A helicopter pilot for a medical transport company refused to fly over mountainous terrain because his emergency locator device wasn’t working. Government investigators helped him prove that he was fired for blowing the whistle on his company. The Ohio-based pilot, whose name was not released publicly, got his job back at Air Methods Corp. and more than $165,000 in back wages and damages.
The Occupational Safety and Health Administration hailed the case as a success.
“Whistleblower protections are critical to keeping workplaces safe,” according to a statement issued earlier this month by Nick Walters, the federal agency’s regional administrator in Chicago. “Disciplining an employee for following safety procedures is illegal and puts everyone at risk.”
If only it were that simple. The pilot is among a small group of successful whistleblowers, according to a trove of data recently released by the agency, covering everyone from railroad workers to food processing employees.
The takeaway? In the decade wrapping up in 2014, only 439 out of more than 23,000 whistleblower complaints were found to have merit. That means only 2 percent of whistleblowers win their cases. Seniors on NCAA football teams face similar odds of being drafted by the NFL.
To be fair, though, 22 percent of cases were settled in some manner. And it’s clear that David Michaels, assistant secretary of labor for OSHA, counts those as victories as well. He referred to payouts to workers under both merit and settlement cases in a speech to his agency’s Whistleblower Protection Advisory Committee in September.
Combined, the settled and merit cases put about $25 million into workers’ pockets in 2013, almost double the $13.25 million awarded to workers in 2009.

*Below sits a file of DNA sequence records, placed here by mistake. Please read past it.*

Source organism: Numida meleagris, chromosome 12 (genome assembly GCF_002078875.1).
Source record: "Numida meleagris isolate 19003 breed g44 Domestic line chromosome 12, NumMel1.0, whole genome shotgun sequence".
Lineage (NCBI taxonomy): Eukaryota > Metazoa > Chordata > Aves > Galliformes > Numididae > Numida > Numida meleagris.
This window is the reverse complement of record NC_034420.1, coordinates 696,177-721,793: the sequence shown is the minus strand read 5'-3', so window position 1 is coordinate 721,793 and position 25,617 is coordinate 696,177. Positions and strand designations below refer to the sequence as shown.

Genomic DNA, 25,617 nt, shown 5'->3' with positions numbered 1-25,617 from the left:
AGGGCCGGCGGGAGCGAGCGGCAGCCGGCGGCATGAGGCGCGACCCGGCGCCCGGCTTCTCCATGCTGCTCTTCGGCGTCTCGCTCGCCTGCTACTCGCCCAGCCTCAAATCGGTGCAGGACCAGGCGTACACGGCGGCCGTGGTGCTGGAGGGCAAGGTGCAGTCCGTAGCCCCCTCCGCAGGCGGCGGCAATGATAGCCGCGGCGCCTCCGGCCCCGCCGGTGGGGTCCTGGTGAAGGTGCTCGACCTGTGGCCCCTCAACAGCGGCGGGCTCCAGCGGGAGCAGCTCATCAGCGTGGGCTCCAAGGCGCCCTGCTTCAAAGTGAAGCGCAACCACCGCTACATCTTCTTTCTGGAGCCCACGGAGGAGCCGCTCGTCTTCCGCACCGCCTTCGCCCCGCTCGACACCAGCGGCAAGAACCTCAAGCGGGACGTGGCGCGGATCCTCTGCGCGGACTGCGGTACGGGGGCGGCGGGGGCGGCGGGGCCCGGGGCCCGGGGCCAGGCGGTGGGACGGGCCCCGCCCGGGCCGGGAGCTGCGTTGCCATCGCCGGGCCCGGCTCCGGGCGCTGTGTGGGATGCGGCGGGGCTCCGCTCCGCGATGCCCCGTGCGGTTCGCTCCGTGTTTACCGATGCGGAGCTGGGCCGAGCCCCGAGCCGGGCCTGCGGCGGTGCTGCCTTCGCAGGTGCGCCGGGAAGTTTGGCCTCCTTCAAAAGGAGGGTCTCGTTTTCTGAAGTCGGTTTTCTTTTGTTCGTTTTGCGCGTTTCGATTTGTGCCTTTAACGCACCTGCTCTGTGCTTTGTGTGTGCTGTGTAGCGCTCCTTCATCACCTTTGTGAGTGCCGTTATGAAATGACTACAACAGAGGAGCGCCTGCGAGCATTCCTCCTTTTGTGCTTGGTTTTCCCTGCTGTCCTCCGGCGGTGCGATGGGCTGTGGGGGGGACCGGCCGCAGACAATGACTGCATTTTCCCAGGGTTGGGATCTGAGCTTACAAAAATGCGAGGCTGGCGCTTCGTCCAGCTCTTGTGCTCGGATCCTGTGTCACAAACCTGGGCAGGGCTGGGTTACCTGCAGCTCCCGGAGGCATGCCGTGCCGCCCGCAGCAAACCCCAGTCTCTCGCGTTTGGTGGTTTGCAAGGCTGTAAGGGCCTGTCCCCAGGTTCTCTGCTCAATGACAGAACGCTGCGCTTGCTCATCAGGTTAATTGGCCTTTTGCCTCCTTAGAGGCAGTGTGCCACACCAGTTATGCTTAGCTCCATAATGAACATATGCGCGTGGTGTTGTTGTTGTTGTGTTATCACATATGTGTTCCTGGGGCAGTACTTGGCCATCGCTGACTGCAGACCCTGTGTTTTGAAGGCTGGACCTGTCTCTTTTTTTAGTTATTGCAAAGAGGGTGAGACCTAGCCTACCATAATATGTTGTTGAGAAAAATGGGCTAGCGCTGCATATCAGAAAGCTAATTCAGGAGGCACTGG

Michaels also described plans to help workers even more by lowering the bar they have to clear to prove their case. The change would mean that workers would need to establish “reasonable cause” that a violation occurred, rather than a “preponderance of evidence.” The new standard was in play in the pilot’s case, in which OSHA determined that there was cause to believe a violation took place.
In an even more recent whistleblower case, the U.S. Supreme Court sided with air marshal Robert MacLean for exposing that air marshals were being pulled off planes due to budget cuts amid an imminent terrorist threat in 2003.
MacLean’s victory hinged on the difference between a regulation and a law, a seemingly minor technicality that can make or break a whistleblower’s case. That case went through a whistleblower law especially for federal employees – one that’s not under OSHA’s purview.
Exactly what the latest change for OSHA cases looks like for other workers remains unclear. But the statement about lowering the bar for workers set the legal and human resources worlds ablaze with predictions of a “flood of frivolous claims.”
Frivolous or not, the flood appears to have started before the policy change. More people are stepping forward to report workplace misconduct. In 2008, the number of complaints filed surpassed 2,000 for the first time and last year peaked at 3,060.
Over that time, the odds of striking the “merit” finding jackpot have not really improved. And the cases that OSHA investigates, of course, don’t count the types of whistleblowers who take their grievances straight to the courthouse, to another government agency or to the media. Edward Snowden – the most notable whistleblower of late, who insists that exile in Russia is just fine – can hardly be considered part of the triumphant 2 percent.
This story was edited by Fernando Diaz and copy edited by Nikki Frick.
Christina Jewett can be reached at email@example.com. Follow her on Twitter: @JewettCIR.